Dec. 05, 2012 - Issue #894-Upgrades in Motion: Convergence
Sushi and clown cabarets
Delicious Japanese cuisine was just the beginning
Perhaps I'm getting ahead of myself.
The plan was to meet at Sakana Japanese Cuisine in Old Strathcona, then make our way over to the Fool's Gold Clown Cabaret at the C103 (formerly Catalyst Theatre) to maybe eat some licorice, have a few laughs—you get the idea.
Sakana is one of a handful of plucky little sushi joints which, along with Maki Maki, Kabuki and Sake Bistro, have risen up to the challenge the old guard in Old Strathcona/Garneau, namely Tokyo Noodle House and the mighty Kyoto dynasty. More notably, Sakana has finally revamped the interior of the Calgary Trail strip-mall space that previously housed various Chinese-Vietnamese operations disinclined to efface the two-decade-old imprint of New Asian Village. Finally the recessed silhouettes of onion domes in the walls have given way to deep, comfortable bo oths, ambient lighting and a decent paint job.
My previous trips to Sakana have revolved around their dinner bento box ($17.95), mainly because I've found myself dining solo and it's nice to get, say, salmon teriyaki on rice, fried scallops and sashimi (as well as miso, a green salad and some fruit) in one affordable package. But on this night I would have a sushi-philic co-diner with whom to share an even broader assortment of Japanese comestibles.
Having found the place only lightly patronized on prior visits, I was a bit surprised to see it fairly bustling and apparently I wasn't the only one—a single server who had been caught off-guard was taking care of the whole dining room, including a large table that commanded a lot of attention. Our service didn't really suffer for it, but you could see the poor food-slinger was a little frantic around the eyes.
My co-diner and I negotiated a reasonable feast for two; she proposed edamame ($4.50), vegetable tempura (full order, $8.99) and spicy tuna maki ($4.50), while I was responsible for selecting the evening's nigiri. I also suggested rainbow maki ($10.99) because who doesn't love that? And I wanted an order of goma-ae salad, but they were out of spinach, so we settled for chuka salad ($5.80) instead. As always, a light, fizzy Japanese lager was the apposite accompaniment.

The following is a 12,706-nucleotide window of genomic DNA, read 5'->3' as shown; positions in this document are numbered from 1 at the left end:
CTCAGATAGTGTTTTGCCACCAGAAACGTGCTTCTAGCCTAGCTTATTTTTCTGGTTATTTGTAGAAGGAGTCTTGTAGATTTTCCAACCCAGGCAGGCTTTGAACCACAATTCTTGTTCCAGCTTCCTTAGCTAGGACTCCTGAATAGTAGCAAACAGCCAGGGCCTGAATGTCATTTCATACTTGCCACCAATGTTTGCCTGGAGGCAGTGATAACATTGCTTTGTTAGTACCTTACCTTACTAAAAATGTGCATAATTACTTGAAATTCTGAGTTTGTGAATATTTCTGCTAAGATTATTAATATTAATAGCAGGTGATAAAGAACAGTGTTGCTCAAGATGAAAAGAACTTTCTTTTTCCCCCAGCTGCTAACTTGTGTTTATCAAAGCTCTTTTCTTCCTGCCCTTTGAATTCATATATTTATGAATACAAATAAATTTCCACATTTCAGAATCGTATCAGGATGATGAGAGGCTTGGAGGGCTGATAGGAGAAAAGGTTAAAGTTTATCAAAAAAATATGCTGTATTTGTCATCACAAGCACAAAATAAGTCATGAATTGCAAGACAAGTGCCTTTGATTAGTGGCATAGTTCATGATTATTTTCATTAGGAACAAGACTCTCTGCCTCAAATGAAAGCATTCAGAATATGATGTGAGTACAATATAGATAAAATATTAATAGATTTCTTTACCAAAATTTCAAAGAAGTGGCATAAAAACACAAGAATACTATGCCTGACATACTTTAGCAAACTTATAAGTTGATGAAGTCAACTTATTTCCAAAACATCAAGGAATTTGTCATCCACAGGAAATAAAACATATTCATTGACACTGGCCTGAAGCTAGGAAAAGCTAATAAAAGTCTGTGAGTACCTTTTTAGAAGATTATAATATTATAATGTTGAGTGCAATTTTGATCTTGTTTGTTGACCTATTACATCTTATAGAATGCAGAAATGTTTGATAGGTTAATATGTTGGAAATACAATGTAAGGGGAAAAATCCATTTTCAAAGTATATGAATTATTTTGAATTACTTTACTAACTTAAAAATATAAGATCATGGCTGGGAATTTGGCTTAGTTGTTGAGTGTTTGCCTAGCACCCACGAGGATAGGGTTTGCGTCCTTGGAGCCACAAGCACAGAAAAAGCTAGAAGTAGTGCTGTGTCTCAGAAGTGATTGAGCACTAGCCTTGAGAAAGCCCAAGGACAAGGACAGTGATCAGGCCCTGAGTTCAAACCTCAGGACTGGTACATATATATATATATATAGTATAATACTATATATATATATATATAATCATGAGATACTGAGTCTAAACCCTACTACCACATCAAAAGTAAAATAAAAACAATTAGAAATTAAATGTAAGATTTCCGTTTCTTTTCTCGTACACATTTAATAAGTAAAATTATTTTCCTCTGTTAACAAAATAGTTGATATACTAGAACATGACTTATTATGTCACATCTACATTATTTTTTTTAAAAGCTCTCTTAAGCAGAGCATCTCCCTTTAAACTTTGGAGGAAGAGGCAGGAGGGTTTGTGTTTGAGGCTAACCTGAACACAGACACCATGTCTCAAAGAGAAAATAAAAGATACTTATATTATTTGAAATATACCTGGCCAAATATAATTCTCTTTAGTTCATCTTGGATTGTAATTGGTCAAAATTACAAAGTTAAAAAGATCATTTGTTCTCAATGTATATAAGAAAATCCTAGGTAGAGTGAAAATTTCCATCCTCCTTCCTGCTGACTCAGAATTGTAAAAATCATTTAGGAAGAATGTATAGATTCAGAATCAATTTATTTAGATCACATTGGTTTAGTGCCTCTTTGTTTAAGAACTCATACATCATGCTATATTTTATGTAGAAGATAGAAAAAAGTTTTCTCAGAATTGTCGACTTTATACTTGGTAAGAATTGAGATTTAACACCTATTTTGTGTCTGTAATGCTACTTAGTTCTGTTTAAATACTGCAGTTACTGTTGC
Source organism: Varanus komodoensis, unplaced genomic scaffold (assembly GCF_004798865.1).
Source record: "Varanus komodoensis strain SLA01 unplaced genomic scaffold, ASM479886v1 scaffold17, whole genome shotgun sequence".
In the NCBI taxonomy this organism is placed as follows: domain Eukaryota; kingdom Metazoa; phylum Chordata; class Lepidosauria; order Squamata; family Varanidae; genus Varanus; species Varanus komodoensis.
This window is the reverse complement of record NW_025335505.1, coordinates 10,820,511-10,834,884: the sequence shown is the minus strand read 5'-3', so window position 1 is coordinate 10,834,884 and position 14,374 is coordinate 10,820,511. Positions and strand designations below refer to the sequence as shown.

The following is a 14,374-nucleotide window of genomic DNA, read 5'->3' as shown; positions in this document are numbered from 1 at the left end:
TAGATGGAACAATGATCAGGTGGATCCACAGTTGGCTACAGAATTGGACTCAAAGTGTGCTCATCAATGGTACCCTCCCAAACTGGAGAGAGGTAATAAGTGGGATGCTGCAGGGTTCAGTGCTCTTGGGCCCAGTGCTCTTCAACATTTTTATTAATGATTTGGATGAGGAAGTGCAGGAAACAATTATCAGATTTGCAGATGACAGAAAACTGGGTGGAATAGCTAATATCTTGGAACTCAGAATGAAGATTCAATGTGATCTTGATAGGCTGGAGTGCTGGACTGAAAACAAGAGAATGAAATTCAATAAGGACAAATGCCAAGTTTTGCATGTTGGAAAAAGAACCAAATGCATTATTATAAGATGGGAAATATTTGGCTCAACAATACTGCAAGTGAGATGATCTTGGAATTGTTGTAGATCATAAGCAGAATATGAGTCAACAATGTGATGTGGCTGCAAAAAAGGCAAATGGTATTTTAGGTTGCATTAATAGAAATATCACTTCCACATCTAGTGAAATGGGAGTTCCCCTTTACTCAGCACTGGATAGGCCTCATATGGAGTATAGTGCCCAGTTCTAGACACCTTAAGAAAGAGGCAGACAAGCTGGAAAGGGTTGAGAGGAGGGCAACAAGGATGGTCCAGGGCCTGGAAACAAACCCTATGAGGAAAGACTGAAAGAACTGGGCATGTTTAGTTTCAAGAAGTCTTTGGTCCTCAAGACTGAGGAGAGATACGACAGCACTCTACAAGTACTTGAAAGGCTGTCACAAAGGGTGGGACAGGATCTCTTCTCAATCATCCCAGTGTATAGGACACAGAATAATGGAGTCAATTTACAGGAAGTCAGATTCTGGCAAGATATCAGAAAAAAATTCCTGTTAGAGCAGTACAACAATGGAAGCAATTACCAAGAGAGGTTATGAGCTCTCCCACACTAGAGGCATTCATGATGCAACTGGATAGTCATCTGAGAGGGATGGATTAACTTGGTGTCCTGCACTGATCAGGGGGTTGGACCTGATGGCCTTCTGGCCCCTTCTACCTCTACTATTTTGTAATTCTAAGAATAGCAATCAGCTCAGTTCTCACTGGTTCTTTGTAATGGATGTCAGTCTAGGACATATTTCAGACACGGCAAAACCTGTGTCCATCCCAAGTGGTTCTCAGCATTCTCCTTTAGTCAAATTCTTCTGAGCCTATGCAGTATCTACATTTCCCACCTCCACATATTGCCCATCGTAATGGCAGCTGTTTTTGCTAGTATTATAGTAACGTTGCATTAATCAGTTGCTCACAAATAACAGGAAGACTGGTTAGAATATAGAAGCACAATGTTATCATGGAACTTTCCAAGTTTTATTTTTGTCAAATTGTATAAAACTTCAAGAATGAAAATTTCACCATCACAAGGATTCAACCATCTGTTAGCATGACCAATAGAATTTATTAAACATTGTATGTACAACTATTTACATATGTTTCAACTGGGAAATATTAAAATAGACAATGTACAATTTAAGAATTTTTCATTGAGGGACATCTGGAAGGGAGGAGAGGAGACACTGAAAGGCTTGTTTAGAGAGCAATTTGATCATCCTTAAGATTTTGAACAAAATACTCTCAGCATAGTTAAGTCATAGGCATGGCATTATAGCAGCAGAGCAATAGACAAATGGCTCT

Once the food started coming, which didn't take long, plate after plate emerged from the kitchen in rapid succession. First, it was the chuka salad, a khaki tangle of seaweed drizzled with a slightly sweet dressing and dotted with sesame seeds. The al dente texture and slightly tidal flavour probably won't appeal to all palates, but it got along with mine just fine. Beside it sat a brimming bowl of edamame—boiled green soybeans in the pod—which everyone loves for their high content of folate and manganese. Actually, it's the starchy crunch and liberal dusting of sea salt that we all love.
Next came the basket of vegetable tempura, featuring broccoli, red pepper, yam and eggplant. My co-diner contrasted a previous, off-putting tempura experience with the present serving, which was light and ungreasy, the thin coating an ideal veneer for the perfectly tender-crisp veggies.
Last but not least, the wooden slabs bearing the fishy part of our repast touched down. The rainbow maki—an inside-out roll with strips of salmon, red snapper, cooked shrimp and avocado outside and crunchy beads of tempura inside—lived up to the generally accepted standard for such preparations, and the spicy tuna maki boasted a sliver of avocado to offset its assertive cayenne snap.
Nor did the nigiri disappoint—that's the portion of fish atop a bed of rice that most of us think of when we think of sushi. At $4.95 per two pieces, the portions were ample. I found the tuna a little bit wanting taste- and texture-wise—they were out of my preferred tuna belly—but I assume that had more to do with the catch of the day than any failing on Sakana's part. In any case, the salmon more than compensated in mouth-filling flavour and butteriness. Chop chop is diced scallop mixed with mayonnaise and orange beads of roe, served on rice in a neat fold of seaweed. Again, not everyone likes their bivalves raw and creamy, and it's not the easiest nigiri to eat, but I've long been an admirer and was pleased to find Sakana's version both deliciously fresh and free of jarring particles of grit.
Thus sated, we proceeded to the clown cabaret where a zaftig harlequin poured into a red corset, whose adoption of a pseudonym suggests premeditation, abducted me from the audience, handcuffed me to a phallic flotation device known as a noodle and proceeded to use me as a stripper pole, her clownish bustle grazing my bikini parts. A patron of a clown cabaret is pretty much signing on for some forced crowd participation and I like to be a good sport, but I did not consent to that!
In any case, this brief episode of jape-related trauma, accompanied by some distressing nigiri burps, did nothing to diminish my satisfaction with Sakana. I'll just remember to keep my indulgence in sushi and clown cabarets more strictly compartmentalized in the future.
Sakana Japanese Cuisine
7908 - 104 St,
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